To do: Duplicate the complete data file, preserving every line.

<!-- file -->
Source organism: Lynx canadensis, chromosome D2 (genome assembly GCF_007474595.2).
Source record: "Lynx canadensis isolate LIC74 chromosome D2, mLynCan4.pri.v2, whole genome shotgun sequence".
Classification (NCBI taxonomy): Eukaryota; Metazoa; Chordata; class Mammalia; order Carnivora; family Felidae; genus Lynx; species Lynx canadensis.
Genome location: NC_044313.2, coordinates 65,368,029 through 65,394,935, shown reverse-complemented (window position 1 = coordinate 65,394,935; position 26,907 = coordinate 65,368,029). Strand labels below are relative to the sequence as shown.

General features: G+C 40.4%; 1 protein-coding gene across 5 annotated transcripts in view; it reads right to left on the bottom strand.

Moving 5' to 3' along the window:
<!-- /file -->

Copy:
Source organism: Lynx canadensis, chromosome D2 (genome assembly GCF_007474595.2).
Source record: "Lynx canadensis isolate LIC74 chromosome D2, mLynCan4.pri.v2, whole genome shotgun sequence".
Classification (NCBI taxonomy): Eukaryota; Metazoa; Chordata; class Mammalia; order Carnivora; family Felidae; genus Lynx; species Lynx canadensis.
Genome location: NC_044313.2, coordinates 65,368,029 through 65,394,935, shown reverse-complemented (window position 1 = coordinate 65,394,935; position 26,907 = coordinate 65,368,029). Strand labels below are relative to the sequence as shown.

General features: G+C 40.4%; 1 protein-coding gene across 5 annotated transcripts in view; it reads right to left on the bottom strand.

Moving 5' to 3' along the window: